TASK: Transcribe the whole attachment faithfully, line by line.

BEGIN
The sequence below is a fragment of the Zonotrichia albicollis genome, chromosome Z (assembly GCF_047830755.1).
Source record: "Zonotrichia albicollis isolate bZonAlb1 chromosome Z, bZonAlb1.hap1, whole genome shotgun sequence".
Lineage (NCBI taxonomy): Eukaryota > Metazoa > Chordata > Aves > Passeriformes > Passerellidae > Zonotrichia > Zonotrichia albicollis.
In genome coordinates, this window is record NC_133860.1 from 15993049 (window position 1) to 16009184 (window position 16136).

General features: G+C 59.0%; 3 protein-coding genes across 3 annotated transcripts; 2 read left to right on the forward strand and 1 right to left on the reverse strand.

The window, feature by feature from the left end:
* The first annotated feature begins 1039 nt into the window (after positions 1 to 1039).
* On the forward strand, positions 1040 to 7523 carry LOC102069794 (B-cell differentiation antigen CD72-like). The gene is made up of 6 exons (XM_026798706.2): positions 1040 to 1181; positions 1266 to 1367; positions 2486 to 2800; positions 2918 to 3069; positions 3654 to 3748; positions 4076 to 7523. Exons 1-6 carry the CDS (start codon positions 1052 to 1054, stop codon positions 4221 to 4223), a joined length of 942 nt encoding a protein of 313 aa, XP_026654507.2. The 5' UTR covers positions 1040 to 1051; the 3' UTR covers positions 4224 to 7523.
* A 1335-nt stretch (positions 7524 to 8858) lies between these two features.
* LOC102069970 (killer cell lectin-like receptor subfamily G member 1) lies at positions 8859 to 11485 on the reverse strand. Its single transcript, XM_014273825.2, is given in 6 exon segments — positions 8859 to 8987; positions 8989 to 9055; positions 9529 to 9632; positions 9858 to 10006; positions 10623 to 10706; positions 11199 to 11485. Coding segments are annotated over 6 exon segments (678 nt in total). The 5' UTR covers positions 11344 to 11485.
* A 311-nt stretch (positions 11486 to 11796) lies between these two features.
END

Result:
The sequence below is a fragment of the Zonotrichia albicollis genome, chromosome Z (assembly GCF_047830755.1).
Source record: "Zonotrichia albicollis isolate bZonAlb1 chromosome Z, bZonAlb1.hap1, whole genome shotgun sequence".
Lineage (NCBI taxonomy): Eukaryota > Metazoa > Chordata > Aves > Passeriformes > Passerellidae > Zonotrichia > Zonotrichia albicollis.
In genome coordinates, this window is record NC_133860.1 from 15993049 (window position 1) to 16009184 (window position 16136).

General features: G+C 59.0%; 3 protein-coding genes across 3 annotated transcripts; 2 read left to right on the forward strand and 1 right to left on the reverse strand.

The window, feature by feature from the left end:
* The first annotated feature begins 1039 nt into the window (after positions 1 to 1039).
* On the forward strand, positions 1040 to 7523 carry LOC102069794 (B-cell differentiation antigen CD72-like). The gene is made up of 6 exons (XM_026798706.2): positions 1040 to 1181; positions 1266 to 1367; positions 2486 to 2800; positions 2918 to 3069; positions 3654 to 3748; positions 4076 to 7523. Exons 1-6 carry the CDS (start codon positions 1052 to 1054, stop codon positions 4221 to 4223), a joined length of 942 nt encoding a protein of 313 aa, XP_026654507.2. The 5' UTR covers positions 1040 to 1051; the 3' UTR covers positions 4224 to 7523.
* A 1335-nt stretch (positions 7524 to 8858) lies between these two features.
* LOC102069970 (killer cell lectin-like receptor subfamily G member 1) lies at positions 8859 to 11485 on the reverse strand. Its single transcript, XM_014273825.2, is given in 6 exon segments — positions 8859 to 8987; positions 8989 to 9055; positions 9529 to 9632; positions 9858 to 10006; positions 10623 to 10706; positions 11199 to 11485. Coding segments are annotated over 6 exon segments (678 nt in total). The 5' UTR covers positions 11344 to 11485.
* A 311-nt stretch (positions 11486 to 11796) lies between these two features.